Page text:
celebrity

Recipe: Sarada’s Methi Theplas

What food do you carry in your luggage when you travel?

The Indian food item that has come to be most associated with travel is theplas, thanks to the food savvy Gujaratis.

Back in the days of those beautiful long train journeys, that bring on loads of wistful nostalgia, some of us travelled with tiffin boxes of puri and alu or gobhi when we puttered on a rail journeys, say between Jabalpur and Dongagarh or Patratu and Tundla.

For others, it was idlis with dry chutneys and a variety of delicious rices that could withstand a few days spent on a train maybe from Trivandrum to Delhi or Kanyakumari to Howrah.

Remembrance of those meals past, that felt more tasty when eaten to the khatkhat-khatkat rhythm of the train wheels, and the lazy pace of life, make our now jhatpat jet jaunts feel hollow and boring.

But if there is one food item that still accompanies me on even plane trips it is theplas.

Every time I head abroad I take a stack of theplas with me to feed friends or family, because the most travel-worthy Indian food item is perhaps the handy thepla.

A few days ago, I took a stack of 20 theplas to my daughter in Ireland, who is hankering for a taste of home, and what is magical about theplas is that they survive all kinds of climate, circumstances like an airline losing your luggage for a few days and can be stored in the fridge or freezer and when warmed up still taste absolutely marvellous and as good as new.

This recipe, with a few adaptions, is courtesy my sister-in-law, Sarada, who though a true-blue South Indian, has learnt to cook utterly perfect Gujarati meals.

For tips on making travel-hardy theplass, I once, a few years ago, consulted my friend, the ever-helpful Sheela, who made me speak to her sister, who unfortunately is now no more.

Bharti, Sheela said, knew the ins and outs of carrying whole kitchens of Gujju food between Mumbai and Chicago and did it regularly and would tell me exactly how to do it. Bharti’s valuable tips are at the end of this recipe.

When you go on an extended trip, dear reader, what food do you carry with you? Please send us your suggestions, tips and recipes at [email protected].

Sarada’s Methi Theplas

Servings: 20

Ingredients

  • 2 cups aata or wheat flour
  • ½ cup besan or gram/chickpea flour
  • Salt to taste, about ½ tsp
  • 4-5 tbsp dahi or yoghurt
  • Pinch whole jeera or cumin seeds
  • Pinch freshly-ground jeera or cumin seed powder
  • 1½ tsp hing or asafoetida,
  • 2 cups of loosely packed, well chopped green methi or fenugreek (leaves only not stems)
  • ½ tsp lal mirchi or red chilly powder,
  • Pinch haldi or turmeric powder
  • Water
  • Oil + ghee for frying

Method

  • In a large bowl or thali, sift in, using a sieve, the aata and the&besan.
    Add all the other ingredients, except the oil/ghee and water and lightly mix.
    Add water bit by bit to make a soft but not too, too soft dough.
    Knead well.
    Let the dough sit 5-10 minutes covered with a kitchen towel.
  • Portion the rested dough into 20 neat balls.
    Roll out each ball into a thin paratha of about 6-7 inches diameter.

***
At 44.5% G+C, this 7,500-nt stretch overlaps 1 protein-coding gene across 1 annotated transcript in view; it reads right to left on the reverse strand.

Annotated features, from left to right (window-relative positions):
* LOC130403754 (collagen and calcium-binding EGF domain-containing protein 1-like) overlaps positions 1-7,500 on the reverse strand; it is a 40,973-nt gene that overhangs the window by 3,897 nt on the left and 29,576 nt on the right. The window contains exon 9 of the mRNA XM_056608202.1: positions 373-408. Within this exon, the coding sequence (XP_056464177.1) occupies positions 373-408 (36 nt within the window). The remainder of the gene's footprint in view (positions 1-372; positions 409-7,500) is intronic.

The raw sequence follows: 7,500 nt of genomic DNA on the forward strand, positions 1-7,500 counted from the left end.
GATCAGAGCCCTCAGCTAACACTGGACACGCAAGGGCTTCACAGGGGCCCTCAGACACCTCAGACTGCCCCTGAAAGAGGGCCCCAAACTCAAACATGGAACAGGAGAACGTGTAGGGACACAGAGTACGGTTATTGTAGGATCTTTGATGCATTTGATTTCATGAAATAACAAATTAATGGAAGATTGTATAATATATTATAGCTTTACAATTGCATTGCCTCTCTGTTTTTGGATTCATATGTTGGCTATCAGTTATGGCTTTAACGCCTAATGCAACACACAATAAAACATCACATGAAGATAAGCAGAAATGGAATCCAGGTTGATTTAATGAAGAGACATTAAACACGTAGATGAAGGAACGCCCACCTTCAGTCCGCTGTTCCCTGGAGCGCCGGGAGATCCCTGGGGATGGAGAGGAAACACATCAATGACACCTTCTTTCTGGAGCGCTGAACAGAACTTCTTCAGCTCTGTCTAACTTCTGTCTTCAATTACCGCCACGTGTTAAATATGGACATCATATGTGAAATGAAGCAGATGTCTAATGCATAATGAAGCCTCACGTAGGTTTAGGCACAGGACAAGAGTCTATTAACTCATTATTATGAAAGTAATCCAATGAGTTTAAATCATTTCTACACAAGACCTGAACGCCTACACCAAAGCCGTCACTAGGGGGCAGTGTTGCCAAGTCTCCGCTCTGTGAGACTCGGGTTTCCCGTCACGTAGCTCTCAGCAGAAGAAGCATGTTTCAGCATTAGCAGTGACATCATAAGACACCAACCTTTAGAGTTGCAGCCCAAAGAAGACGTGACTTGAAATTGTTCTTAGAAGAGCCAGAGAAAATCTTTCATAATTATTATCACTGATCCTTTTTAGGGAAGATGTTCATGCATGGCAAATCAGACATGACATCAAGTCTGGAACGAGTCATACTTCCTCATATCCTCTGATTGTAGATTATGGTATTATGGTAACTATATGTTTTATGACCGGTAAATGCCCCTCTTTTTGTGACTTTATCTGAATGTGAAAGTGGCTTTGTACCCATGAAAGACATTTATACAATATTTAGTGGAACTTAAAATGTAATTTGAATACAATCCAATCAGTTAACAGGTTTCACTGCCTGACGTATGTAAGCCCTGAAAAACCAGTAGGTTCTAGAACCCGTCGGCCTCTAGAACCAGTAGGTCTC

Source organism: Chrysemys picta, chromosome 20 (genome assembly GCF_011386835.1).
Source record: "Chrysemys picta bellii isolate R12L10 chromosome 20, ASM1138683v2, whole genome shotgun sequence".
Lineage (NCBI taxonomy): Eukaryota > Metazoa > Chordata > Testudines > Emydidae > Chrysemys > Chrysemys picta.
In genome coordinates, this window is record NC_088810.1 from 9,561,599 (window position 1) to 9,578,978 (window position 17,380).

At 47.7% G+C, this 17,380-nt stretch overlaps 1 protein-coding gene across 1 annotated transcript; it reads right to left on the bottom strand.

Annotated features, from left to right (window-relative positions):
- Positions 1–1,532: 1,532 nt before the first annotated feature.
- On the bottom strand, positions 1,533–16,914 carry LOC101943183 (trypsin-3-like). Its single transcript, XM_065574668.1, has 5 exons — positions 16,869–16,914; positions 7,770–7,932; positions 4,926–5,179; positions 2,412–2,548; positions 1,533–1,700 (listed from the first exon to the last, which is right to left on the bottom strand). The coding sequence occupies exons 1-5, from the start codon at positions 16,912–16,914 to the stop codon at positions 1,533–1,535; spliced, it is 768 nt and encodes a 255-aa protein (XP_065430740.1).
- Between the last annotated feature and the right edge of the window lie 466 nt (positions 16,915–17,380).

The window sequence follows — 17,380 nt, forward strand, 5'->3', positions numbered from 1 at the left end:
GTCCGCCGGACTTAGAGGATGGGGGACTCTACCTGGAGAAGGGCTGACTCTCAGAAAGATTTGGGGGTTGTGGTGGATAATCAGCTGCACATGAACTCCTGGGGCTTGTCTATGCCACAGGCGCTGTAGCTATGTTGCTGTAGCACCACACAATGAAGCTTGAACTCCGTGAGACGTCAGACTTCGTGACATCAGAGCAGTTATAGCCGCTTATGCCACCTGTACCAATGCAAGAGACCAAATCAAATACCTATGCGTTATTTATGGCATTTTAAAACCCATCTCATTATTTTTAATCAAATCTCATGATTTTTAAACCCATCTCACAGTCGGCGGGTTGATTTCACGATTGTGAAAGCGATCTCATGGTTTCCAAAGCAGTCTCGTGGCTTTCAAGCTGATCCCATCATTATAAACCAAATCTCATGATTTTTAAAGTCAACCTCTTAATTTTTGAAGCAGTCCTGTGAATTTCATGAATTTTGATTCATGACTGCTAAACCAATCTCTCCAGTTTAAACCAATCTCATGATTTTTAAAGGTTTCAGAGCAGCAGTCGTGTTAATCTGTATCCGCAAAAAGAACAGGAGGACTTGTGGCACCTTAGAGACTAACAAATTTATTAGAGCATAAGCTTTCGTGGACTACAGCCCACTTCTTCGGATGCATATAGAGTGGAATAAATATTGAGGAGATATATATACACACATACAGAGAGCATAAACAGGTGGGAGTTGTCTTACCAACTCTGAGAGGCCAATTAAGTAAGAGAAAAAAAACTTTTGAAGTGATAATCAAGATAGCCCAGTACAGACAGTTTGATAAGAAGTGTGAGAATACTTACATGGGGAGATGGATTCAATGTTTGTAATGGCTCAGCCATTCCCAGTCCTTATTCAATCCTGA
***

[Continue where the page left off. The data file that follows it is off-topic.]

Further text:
• Heat a tawa or griddle or non-stick frying pan over medium heat and place a rolled thepla onto it.
    Heat on both sides for a few minutes till the aata exterior loses its rawness.
    Add about 1 tsp of the a ghee-oil mixture on one side and flip the thepla and add about 1 tsp more and fry, like you would a paratha, till brown dots appear but not too crisp.
  • To reheat previously-made theplas, heat a tawa on very low and heat the theplas lightly or they will get too crisp.

Zelda’s Note: Be very careful while adding jeera and the jeera powder. It has a strong taste and can hijack the theplas recipe if not added judiciously.

Methi can be grown quite easily in a flower pot in your home or on your balcony using methi seeds.

Chopped fresh methi can be lightly fried in a little oil for a few minutes and stored in the freezer. In a pinch, use dried methi or kasuri methi but less than half the quantity you would use of fresh methi ie about 1 cup in this recipe.

Traditionally theplas are had lightly dabbed in choonda pickle — a sweet mango chutney. This pickle is available in any Indian grocery store — Mother is a good brand. Or if you aren’t partial to choonda, eat with dahi or regular mango pickle or fried green chillies.

Or try making Maharaj Jodharam Choudhary‘s Kacche Aam Ki Launji/

If you are making a bunch of theplas to have later, only semi fry them initially, with a tiny bit of oil and refrigerate or freeze and when taking out to actually eat, refry with ghee or/and oil.

Bharti’s method/tips for those wanting more long-lasting theplas that travel well: She suggested adding 2-3 chopped green chillies instead of lal mirchi powder, 1 tbsp oil, a pinch ajma or ajwain or carom seeds.

She recommended skipping the dahi which is the element that can eventually cause the thepla to go bad and frying the theplas in oil and not ghee initially, because ghee can get rancid after a time.

The chopped, washed methi that is to be added to the dough should be well-patted dry. In her theplas she would add half aata and half bajra or millets aata.

For vegan theplas, skip the ghee and the yoghurt.

For gluten-free theplas, use besan with millets aata or oat flour.

  • MORE AWESOME RECIPES

Source: Read Full Article